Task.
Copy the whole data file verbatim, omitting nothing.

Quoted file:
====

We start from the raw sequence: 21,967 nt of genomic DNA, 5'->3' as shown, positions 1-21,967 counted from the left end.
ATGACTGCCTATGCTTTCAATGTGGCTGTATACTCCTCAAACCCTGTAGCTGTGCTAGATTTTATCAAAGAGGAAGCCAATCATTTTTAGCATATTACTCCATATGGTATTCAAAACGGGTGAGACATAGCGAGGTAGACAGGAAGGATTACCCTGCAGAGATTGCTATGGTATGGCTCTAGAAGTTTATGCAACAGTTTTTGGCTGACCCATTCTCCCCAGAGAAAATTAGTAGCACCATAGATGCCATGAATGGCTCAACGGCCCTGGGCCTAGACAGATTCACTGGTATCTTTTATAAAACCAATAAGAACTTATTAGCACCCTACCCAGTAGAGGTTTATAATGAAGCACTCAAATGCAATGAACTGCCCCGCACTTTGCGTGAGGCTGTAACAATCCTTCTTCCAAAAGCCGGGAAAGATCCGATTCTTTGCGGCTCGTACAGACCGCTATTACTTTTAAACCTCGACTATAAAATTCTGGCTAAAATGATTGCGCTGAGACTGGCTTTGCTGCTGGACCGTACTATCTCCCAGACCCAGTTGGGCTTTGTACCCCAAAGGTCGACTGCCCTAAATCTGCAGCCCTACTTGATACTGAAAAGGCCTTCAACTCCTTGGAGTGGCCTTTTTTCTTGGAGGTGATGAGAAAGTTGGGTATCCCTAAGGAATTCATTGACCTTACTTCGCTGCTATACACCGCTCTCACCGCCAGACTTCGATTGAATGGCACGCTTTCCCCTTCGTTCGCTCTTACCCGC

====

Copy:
We start from the raw sequence: 21,967 nt of genomic DNA, 5'->3' as shown, positions 1-21,967 counted from the left end.
ATGACTGCCTATGCTTTCAATGTGGCTGTATACTCCTCAAACCCTGTAGCTGTGCTAGATTTTATCAAAGAGGAAGCCAATCATTTTTAGCATATTACTCCATATGGTATTCAAAACGGGTGAGACATAGCGAGGTAGACAGGAAGGATTACCCTGCAGAGATTGCTATGGTATGGCTCTAGAAGTTTATGCAACAGTTTTTGGCTGACCCATTCTCCCCAGAGAAAATTAGTAGCACCATAGATGCCATGAATGGCTCAACGGCCCTGGGCCTAGACAGATTCACTGGTATCTTTTATAAAACCAATAAGAACTTATTAGCACCCTACCCAGTAGAGGTTTATAATGAAGCACTCAAATGCAATGAACTGCCCCGCACTTTGCGTGAGGCTGTAACAATCCTTCTTCCAAAAGCCGGGAAAGATCCGATTCTTTGCGGCTCGTACAGACCGCTATTACTTTTAAACCTCGACTATAAAATTCTGGCTAAAATGATTGCGCTGAGACTGGCTTTGCTGCTGGACCGTACTATCTCCCAGACCCAGTTGGGCTTTGTACCCCAAAGGTCGACTGCCCTAAATCTGCAGCCCTACTTGATACTGAAAAGGCCTTCAACTCCTTGGAGTGGCCTTTTTTCTTGGAGGTGATGAGAAAGTTGGGTATCCCTAAGGAATTCATTGACCTTACTTCGCTGCTATACACCGCTCTCACCGCCAGACTTCGATTGAATGGCACGCTTTCCCCTTCGTTCGCTCTTACCCGC